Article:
Sunday, January 4, 2015

Prospects for surface temperatures 2014 final

The NCEP/NCAR daily data is in now for December 2014 (here). It was an up and down month - cold start, then very warm leading up to Christmas, then cooling again. The end average was 0.212°C, which makes it a little cooler than August, but a lot warmer than November.

So it is a weakly warming influence on the cumulative sum I am tracking. I'll show below the latest plots of the various indices, in the style of this post and its predecessors; the only update is really HADCRUT. That sum dropped in November, and will be very very close to 2010. NOAA and HADSST3 are well clear, and will be a record. GISS has a fair margin, and should clear.

I'll post in a day or two on the update to TempLS mesh, which should be a better guide to the prospects for GISS.

Update: My TempLS system decides when it can run, based mainly on arrival of ERSST data. It has, and a report is here. Still a lot of land data missing, so I won't post on it for a while. I mention it here because contra NCEP/NCAR, it showed a huge rise in temperature. 0.16°C. That will change, but not greatly, I think. Warmth right across Eurasia, and even N America.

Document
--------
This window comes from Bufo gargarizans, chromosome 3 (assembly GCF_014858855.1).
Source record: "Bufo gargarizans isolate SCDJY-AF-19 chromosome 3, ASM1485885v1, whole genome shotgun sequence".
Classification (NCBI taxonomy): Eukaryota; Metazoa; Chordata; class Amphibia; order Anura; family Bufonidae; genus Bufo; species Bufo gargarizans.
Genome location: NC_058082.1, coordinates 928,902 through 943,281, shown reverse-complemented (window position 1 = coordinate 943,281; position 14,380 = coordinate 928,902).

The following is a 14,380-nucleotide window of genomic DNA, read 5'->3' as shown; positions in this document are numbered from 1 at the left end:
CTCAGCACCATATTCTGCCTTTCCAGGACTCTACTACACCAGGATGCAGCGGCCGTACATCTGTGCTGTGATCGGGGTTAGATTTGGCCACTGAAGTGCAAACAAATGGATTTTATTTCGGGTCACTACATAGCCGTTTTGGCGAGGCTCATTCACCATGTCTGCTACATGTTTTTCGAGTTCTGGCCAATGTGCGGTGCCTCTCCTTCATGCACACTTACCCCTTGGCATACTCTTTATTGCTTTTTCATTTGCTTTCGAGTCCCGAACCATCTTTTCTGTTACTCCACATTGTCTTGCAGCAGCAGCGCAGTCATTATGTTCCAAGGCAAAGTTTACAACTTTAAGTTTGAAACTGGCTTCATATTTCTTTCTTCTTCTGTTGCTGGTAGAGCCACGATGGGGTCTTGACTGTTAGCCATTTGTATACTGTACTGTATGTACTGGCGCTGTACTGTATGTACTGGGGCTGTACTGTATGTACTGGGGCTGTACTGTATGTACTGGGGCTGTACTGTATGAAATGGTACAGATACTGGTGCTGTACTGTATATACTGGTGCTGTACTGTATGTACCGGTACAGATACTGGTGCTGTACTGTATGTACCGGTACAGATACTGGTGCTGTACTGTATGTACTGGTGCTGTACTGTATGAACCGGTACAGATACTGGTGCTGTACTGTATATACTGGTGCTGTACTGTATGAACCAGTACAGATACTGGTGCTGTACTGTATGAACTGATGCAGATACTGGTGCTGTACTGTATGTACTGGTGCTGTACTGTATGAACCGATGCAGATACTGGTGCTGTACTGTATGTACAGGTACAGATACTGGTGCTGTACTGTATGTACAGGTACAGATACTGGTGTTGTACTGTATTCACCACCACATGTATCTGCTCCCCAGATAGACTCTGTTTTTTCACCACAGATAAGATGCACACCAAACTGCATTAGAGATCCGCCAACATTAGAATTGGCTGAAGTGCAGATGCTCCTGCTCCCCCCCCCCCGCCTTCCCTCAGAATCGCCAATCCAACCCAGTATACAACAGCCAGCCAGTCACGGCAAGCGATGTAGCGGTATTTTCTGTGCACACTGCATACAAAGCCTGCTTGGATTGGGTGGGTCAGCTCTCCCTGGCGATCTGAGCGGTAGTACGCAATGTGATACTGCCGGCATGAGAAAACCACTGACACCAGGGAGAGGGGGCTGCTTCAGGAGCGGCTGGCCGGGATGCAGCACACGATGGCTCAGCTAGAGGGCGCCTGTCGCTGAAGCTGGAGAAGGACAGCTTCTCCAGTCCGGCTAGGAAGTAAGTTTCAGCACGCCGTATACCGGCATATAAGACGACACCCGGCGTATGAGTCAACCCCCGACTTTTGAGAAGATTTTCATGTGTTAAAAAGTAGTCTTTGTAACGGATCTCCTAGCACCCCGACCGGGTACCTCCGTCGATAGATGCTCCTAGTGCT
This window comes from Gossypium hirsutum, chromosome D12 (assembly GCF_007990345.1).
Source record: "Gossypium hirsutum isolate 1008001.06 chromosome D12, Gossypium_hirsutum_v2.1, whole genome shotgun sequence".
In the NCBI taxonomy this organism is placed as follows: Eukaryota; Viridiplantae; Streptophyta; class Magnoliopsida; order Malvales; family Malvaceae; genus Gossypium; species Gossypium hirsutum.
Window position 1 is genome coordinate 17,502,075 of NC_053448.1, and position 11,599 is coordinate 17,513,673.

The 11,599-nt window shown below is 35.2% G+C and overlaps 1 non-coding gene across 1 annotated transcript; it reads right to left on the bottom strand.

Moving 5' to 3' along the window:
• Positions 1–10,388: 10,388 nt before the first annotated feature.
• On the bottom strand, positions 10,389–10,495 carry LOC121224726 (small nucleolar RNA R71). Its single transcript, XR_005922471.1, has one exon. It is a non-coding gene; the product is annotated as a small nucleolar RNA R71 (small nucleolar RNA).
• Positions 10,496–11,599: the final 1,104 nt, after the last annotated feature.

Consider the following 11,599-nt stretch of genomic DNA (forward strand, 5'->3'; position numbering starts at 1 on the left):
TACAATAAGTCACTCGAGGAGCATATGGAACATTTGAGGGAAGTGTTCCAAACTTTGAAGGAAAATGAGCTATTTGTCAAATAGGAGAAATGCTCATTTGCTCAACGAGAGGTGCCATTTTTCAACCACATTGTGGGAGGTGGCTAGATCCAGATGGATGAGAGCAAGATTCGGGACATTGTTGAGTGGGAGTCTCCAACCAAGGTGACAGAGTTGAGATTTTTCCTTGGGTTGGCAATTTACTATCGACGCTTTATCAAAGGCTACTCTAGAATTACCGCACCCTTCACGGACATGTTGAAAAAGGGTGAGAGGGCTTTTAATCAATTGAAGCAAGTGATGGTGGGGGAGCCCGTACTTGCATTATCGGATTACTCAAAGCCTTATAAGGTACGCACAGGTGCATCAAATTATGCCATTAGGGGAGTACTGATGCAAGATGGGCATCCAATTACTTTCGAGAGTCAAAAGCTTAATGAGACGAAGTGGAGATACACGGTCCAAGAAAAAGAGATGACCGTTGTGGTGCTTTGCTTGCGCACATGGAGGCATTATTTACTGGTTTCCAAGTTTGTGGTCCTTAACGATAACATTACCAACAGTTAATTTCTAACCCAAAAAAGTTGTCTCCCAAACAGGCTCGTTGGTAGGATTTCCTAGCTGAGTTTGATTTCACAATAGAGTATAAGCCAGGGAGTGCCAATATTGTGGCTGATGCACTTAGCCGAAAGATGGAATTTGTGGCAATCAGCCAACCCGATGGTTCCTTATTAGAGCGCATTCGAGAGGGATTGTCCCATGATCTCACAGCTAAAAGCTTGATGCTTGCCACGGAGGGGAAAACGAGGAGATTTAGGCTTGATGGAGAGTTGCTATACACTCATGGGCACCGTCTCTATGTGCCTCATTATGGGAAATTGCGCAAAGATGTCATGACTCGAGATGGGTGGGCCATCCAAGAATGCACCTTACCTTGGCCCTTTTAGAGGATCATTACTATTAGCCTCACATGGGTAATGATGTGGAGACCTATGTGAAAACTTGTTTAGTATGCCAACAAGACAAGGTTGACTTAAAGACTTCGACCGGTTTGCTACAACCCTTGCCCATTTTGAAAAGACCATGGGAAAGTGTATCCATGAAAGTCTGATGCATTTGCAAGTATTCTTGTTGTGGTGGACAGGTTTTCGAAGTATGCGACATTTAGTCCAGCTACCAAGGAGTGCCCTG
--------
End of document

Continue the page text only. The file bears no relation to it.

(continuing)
Update: On looking further, this may be an artefact from too little high latitude NH data. ERSST hasn't risen much.
The index will be a record if it ends the year above the axis. Months warmer than the 2010 average make the line head upwards.

Use the buttons to click through.


  1. ENSO ONI posted today at 0.7.


    2. WHT, the ascension to a warmest year has been interesting. Looks like enough to lift GISS over the line.

  2. HadSST3 is really quite interesting.

    The other results seem to me to be within expected levels of natural variability.

    1. Carrick,
      Yes. But remember, these are essentially detrended with the 2010 tmean. The previous max of SST3 was 1998 (just a little higher). Using that would pull the slope down a bit.

      Still, you're right. It is SST that is driving the process.